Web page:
Other ones include playing in Cuba and Singapore with Omar Puente, in China and India with J-Life, solo performances opening for Wayne Shorter , trio performance at the Queen Elizabeth Hall opening for Branford Marsalis (and album launch at the Vortex), Barbados with Courtney Pine, Kerala International Film Fest with Soweto Kinch.


13 Tell me about some of the most memorable gigs you've been to?

Hermeto Pascoal at Ronnie's (mid 90s. First solo got a standing ovation, everyone came out of that gig - changed!)

Herbie Hancock with Michael Brecker (with that solo tenor sax version of Naima - probably out there with the Voyager satellite right now ...and making the Barbican seem like it was way too small to contain it)

Aka Moon at the (old)Vortex . Genius in triplicate.

Keith Jarrett Trio at the Royal Festival Hall

Gonzalo Rubalcaba at the Rhythmic

Andrew Hill, Greg Osby at the Jazz Cafe

Elliot Carter - at the Royal Albert Hall (Proms)

Cecil Taylor and Max Roach at the Barbican


14 Tell me about your current equipment set up?

If not acoustic piano ,the Korg SV1, Fender Rhodes, and a wonderful toy piano that will be on more outings soon.


15 Tell me about some musicians you think people should check out?

Moses Boyd

Preston/Glasgow/Lowe (trio - and individually)

Janelle Monae (when is the tipping point coming for this amazing talent?)

Matana Roberts (Coin Coin project will be a masterpiece when complete)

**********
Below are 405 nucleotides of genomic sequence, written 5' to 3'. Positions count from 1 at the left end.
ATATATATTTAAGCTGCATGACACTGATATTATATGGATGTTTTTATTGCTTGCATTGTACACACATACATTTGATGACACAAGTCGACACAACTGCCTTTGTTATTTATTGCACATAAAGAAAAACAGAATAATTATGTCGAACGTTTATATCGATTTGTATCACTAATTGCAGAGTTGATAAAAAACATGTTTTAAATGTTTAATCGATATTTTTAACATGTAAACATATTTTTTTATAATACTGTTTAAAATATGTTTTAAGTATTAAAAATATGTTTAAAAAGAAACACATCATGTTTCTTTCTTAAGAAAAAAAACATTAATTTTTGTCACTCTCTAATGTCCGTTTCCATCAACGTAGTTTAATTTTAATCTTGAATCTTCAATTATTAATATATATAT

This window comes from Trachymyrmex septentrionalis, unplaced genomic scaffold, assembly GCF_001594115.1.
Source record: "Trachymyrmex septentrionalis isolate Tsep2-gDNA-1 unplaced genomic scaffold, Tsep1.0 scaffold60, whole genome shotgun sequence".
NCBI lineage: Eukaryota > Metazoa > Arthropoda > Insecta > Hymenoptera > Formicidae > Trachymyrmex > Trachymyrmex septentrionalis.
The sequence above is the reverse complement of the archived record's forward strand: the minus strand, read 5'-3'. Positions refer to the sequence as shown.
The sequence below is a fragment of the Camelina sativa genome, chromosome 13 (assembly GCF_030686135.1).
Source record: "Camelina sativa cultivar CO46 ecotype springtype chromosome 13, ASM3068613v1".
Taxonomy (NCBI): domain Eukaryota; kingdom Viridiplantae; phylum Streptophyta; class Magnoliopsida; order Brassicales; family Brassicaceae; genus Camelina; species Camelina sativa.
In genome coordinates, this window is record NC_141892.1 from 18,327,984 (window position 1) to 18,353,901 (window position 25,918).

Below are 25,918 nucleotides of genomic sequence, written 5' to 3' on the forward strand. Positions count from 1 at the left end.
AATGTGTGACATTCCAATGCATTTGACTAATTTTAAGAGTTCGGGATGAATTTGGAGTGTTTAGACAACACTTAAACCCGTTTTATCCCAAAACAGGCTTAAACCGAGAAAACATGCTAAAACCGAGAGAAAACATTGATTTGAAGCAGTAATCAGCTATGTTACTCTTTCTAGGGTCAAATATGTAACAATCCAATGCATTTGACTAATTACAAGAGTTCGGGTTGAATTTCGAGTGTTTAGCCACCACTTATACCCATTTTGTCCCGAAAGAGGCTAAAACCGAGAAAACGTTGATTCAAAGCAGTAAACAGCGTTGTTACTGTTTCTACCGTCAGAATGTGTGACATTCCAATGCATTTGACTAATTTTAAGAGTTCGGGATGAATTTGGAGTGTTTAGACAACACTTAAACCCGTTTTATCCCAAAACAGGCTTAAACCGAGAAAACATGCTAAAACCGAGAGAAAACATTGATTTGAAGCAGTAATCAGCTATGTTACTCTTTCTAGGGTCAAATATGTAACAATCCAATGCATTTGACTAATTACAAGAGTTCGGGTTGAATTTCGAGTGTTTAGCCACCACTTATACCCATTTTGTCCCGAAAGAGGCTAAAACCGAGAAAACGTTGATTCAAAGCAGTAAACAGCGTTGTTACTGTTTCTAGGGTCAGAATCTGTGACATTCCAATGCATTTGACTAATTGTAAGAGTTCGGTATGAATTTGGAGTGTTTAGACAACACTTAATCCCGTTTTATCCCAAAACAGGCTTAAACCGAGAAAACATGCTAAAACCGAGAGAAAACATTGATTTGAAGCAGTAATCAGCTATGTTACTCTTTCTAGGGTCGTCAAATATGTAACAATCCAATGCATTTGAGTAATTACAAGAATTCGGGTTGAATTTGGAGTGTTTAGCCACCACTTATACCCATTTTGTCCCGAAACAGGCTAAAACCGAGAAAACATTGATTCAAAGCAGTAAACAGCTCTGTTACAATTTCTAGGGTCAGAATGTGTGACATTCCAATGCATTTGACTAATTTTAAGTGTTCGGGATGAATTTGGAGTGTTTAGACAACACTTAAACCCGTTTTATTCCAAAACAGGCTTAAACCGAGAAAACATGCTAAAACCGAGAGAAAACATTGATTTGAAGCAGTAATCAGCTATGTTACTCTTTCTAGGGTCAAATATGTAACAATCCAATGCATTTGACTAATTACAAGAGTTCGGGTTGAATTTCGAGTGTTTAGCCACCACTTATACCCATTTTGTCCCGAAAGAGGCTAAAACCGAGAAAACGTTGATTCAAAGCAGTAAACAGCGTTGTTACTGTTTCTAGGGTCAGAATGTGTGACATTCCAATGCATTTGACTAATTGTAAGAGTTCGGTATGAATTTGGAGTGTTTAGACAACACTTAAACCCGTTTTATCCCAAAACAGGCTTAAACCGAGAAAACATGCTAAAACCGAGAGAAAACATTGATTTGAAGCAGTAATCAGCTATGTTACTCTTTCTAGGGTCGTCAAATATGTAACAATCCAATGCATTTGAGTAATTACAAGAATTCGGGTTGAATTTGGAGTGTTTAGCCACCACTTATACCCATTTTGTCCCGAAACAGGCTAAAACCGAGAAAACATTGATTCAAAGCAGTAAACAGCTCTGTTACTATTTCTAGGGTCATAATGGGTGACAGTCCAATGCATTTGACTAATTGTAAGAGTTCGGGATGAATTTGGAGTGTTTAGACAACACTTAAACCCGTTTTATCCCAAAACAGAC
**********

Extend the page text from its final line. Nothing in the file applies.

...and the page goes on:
Caroline Shaw

John Escreet


16 - What's your favourite cultural pursuit other than music?

As a parent, our recent reconnection with the cinema is a real joy. (Looking forward to Gravity by the time this interview comes out!). Documentaries I think are also going through a golden age (with more access to technology, more hidden stories can come forth). So many great books as well (some recently , some longer term) : A Power Stronger Than Itself (George Lewis), Mastery (Robert Greene), Hidden Handedness (Samuel Randolph), Straight Ahead (Marty Khan).


17 - What do you think of the state of jazz in the UK?

Extremely broad, vibrant, culturally visceral, badly needing a better tv presence, and not presently even remotely about to fade away . The renewal and evolution are constant. I hope the continues efforts of a variety of musicians who have started labels, festivals, residencies, publishing companies etc go onward reshaping the landscape as they quietly have been, esp. during the 21 Century.


18 Have you got any tips for jazz promoters?

There is always something new emerging online, that may change the present and future ways of promoting. Like the music, these forms are always in flux, and we (all) need to celebrate being up to date with them, and embracing them fully.


19 What was the last thing you heard that got you excited?

Our daughter just uncontrollably laughing, Janelle Monae (she needs that gig with orchestra/choir) , Maschine, George Russell, Univeral Audio Apollo


20 Have you got anything you'd like to promote?

Robert Mitchell's Panacea (Deborah Jordan - vocals, Tom Mason - bass, Laurie Lowe - drums)

We play our last gig of 2013 at the Soundcellar, Bournemouth UK on 1Dec - and there will be a new twitter/online update soon


My site -

And my festival - (a unique festival of left hand only piano...)